Carbon monoxide is most notorious for the potentially lethal side effects it can have in buildings with defective appliances and poor ventilation, but levels of this colorless, odorless gas may be on the decline.

Historically, about 430 people have died in the U.S. each year from carbon monoxide poisoning. The gas can interrupt the transport of oxygen by blood, resulting in potentially deadly heart and health concerns. Carbon monoxide also impacts the formation of the tropospheric ozone — another air pollutant with dangerous side effects.

Additionally, while it doesn’t’t directly influence climate change, its presence affects many greenhouse gases, including methane and carbon dioxide.

Carbon Monoxide Levels Appear to Be Falling

Carbon monoxide concentrations have decreased since 2000, according to Measurements of Pollution in the Troposphere (MOPITT) — a sensor on the Terra satellite. This decline is prevalent in the Northern Hemisphere. Most air quality experts believe this drop is the result of technological and regulatory innovations, meaning vehicles and industries are causing lower levels of pollution than in the past.

MOPITT recorded a slight decrease of carbon monoxide levels over China and India. However, satellites and emissions inventories have revealed that levels of pollutants like sulfur dioxide and nitrogen dioxide have increased over the same time period.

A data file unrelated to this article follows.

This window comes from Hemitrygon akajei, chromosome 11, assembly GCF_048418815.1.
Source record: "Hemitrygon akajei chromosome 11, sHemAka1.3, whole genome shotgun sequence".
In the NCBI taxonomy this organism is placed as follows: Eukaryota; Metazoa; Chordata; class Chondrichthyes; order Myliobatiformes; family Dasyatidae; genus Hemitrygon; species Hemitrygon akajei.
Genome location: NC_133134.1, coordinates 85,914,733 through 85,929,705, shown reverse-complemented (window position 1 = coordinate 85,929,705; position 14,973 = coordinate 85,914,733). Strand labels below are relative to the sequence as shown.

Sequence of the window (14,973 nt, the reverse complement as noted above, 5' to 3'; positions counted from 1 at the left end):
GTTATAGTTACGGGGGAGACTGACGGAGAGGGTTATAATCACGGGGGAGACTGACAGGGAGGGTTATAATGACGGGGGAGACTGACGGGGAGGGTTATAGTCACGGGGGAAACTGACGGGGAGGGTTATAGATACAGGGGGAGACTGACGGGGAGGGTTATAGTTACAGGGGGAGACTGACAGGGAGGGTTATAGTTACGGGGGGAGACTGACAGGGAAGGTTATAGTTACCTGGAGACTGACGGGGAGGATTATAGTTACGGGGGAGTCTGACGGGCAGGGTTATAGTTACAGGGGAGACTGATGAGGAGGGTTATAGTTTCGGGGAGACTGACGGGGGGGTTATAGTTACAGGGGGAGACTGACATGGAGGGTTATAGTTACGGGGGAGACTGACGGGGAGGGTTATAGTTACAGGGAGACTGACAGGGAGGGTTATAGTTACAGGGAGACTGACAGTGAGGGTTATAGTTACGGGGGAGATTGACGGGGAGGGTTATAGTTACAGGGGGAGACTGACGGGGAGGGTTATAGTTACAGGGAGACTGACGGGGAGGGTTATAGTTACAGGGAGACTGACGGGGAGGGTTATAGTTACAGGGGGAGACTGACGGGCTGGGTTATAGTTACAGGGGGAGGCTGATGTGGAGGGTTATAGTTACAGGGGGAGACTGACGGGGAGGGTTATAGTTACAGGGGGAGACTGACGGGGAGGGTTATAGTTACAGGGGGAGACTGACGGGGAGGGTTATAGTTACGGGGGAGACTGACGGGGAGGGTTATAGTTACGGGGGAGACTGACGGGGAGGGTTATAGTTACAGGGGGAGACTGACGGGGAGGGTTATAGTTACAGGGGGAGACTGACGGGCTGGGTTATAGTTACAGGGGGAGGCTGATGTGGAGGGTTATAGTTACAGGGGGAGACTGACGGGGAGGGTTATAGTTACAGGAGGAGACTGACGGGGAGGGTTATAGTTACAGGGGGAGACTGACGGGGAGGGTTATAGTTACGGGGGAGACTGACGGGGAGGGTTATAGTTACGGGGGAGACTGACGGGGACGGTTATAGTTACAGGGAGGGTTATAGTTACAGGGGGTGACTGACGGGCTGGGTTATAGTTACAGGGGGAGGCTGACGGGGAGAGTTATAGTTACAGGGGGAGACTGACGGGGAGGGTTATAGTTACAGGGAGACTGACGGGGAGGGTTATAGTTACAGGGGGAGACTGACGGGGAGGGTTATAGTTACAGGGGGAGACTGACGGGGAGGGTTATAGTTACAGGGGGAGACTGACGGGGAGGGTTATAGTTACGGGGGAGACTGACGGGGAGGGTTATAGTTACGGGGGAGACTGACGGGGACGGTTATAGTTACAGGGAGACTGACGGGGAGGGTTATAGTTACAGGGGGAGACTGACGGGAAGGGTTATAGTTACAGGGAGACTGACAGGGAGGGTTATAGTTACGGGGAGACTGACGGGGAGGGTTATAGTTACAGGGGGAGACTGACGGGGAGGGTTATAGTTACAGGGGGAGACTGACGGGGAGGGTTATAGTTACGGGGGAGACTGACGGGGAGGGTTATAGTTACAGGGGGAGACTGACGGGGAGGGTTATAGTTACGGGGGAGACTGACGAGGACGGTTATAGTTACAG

Things are also looking good for the Southern Hemisphere. Deforestation and agricultural fires are the leading source of carbon monoxide in this area, but MOPITT has logged a slight drop in carbon monoxide. Other satellites have recorded a decrease in the number of small fires and burned areas since 2005, suggesting a decrease in deforestation.

Researchers noted that carbon monoxide is trending downward in general, but several highs and lows have been noted. For example, levels increased from around 2002 to 2003, which some researchers point to an unusually active fire season in Russia’s boreal forests. Similarly, the drop in carbon monoxide emissions from 2007 to 2009 also coincides with a decrease in global fire emissions. Additionally, this drop overlaps with the global financial crisis that began in late 2008, causing a decrease in global manufacturing production.

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